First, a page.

In contemporary hipsterdom and among Hollywood’s leading men, the beard is a fashion statement. But in the Sikh religion, a resplendent beard is a symbol of spiritual deference and discipline.
London-based photographer duo Amit and Naroop, who were raised on a mixture of Western and traditional Sikh values, were intrigued by how trendy beards had become among the hip secular set. It inspired them to do a photography project documenting contemporary Sikh men; they would focus on the symbolism of those men's beards and turbans. “We wanted men who wore their turban in their own style and with beards that had character,” Naroop tells Co.Design.
Currently being funded on Kickstarter, The Singh Project series documents 35 British Sikh men--a diverse and colorful bunch, including temple volunteers, fashion stylists, boxers, doctors, magicians, architects, watchmakers, and students. “We selected young British Sikh men whose style was a fusion of East and West, as well as older Sikh men who kept their look more traditional,” Naroop says.
Speaking to their subjects, the photographers were struck by the pride they took in their beards and turbans. Specifically, Sikhs’ beards symbolize the belief that God made humans in perfection, and that they shouldn’t alter his choice in facial hair. Then there are the turbans, many in bright colors and prints, worn to protect the uncut hair and to guard the spiritual opening Sikhs believe resides at the top of the head. Some of their subjects pose with a Kirpan, a dagger that symbolizes a Sikh's duty to come to the defense of those in peril. Baptized (and practicing) Sikhs wear these daggers on their body at all times.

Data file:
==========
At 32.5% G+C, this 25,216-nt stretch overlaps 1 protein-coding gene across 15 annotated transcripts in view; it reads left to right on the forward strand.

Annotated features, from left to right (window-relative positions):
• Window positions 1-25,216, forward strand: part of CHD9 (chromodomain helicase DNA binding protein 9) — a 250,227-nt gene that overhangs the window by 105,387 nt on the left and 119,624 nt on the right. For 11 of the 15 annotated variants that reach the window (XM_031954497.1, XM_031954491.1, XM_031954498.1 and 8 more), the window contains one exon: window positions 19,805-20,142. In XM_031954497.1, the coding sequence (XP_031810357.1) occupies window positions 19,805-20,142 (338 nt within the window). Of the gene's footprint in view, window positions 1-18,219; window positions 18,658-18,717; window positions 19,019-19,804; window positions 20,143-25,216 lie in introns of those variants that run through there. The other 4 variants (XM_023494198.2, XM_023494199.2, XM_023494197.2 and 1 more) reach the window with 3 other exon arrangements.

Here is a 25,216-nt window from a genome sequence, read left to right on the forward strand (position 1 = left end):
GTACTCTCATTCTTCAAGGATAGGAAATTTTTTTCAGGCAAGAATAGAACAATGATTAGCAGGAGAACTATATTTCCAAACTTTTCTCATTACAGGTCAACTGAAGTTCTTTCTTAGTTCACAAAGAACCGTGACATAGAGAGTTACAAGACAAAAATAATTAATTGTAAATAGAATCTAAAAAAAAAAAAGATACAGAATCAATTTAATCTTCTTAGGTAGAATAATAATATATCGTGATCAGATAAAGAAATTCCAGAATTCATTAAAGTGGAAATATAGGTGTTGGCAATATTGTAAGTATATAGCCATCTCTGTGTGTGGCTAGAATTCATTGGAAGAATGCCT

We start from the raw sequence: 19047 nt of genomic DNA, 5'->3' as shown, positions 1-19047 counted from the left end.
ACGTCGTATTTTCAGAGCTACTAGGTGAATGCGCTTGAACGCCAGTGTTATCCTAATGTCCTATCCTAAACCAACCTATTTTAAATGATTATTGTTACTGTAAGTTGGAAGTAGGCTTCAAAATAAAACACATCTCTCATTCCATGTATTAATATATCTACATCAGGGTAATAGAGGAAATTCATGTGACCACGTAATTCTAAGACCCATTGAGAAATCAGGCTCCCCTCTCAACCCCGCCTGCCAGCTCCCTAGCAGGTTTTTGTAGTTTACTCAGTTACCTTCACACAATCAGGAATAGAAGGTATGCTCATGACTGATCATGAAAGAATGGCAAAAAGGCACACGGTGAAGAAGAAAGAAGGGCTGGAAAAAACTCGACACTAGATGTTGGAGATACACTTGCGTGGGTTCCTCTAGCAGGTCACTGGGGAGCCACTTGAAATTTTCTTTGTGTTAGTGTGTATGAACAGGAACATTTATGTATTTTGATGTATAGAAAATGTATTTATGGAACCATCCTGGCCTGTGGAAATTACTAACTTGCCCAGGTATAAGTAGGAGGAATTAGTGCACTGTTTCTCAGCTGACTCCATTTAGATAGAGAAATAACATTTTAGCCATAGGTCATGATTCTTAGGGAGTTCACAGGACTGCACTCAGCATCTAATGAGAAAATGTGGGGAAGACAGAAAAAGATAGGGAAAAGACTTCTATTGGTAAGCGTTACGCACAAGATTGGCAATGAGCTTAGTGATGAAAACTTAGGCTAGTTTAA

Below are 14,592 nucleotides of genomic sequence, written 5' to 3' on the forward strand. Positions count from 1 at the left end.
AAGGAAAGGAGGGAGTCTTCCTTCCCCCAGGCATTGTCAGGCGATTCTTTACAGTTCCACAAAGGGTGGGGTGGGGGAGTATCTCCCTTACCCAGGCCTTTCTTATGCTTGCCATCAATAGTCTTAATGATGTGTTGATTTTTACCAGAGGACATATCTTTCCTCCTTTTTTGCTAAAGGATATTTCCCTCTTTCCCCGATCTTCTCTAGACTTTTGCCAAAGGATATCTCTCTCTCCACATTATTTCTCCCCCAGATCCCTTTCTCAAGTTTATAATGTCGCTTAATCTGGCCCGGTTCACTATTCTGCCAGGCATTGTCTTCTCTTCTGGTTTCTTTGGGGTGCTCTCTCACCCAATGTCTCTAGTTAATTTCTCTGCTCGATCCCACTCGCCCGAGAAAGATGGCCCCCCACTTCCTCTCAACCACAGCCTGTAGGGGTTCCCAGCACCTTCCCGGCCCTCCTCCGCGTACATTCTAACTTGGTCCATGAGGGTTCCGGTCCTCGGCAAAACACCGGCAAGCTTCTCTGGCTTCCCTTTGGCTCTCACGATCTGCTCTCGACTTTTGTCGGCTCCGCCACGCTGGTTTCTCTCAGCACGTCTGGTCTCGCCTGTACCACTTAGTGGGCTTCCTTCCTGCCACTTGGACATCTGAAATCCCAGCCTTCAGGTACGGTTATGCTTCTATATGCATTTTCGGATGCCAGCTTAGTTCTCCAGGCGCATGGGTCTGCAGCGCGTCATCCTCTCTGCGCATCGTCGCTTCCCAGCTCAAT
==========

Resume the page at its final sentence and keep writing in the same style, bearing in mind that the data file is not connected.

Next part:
“Some of the younger Sikh men told us how their younger years were spent drinking, smoking, and getting into trouble,” Naroop says. “But when they embraced Sikhism, grew their hair, and wore a turban, they no longer needed their previous false physical pleasures as Sikhism gave them everything they needed on a deeper spiritual level.” A few of the older Sikh men told stories of having to cut their hair when they first came to England--just to be accepted by a xenophobic culture and to get jobs to feed their families.
The photographer duo found Sikhism's compatibility with modern science attractive. As they were growing up, “religion was never forced on us,” Naroop says. “We find following its teachings in the modern world feels natural and not prohibitive,” he says, and emphasizes, “Singh is a project close to our heart. It represents our identity as British born photographers and our Punjabi, Sikh roots.”
Back the project here.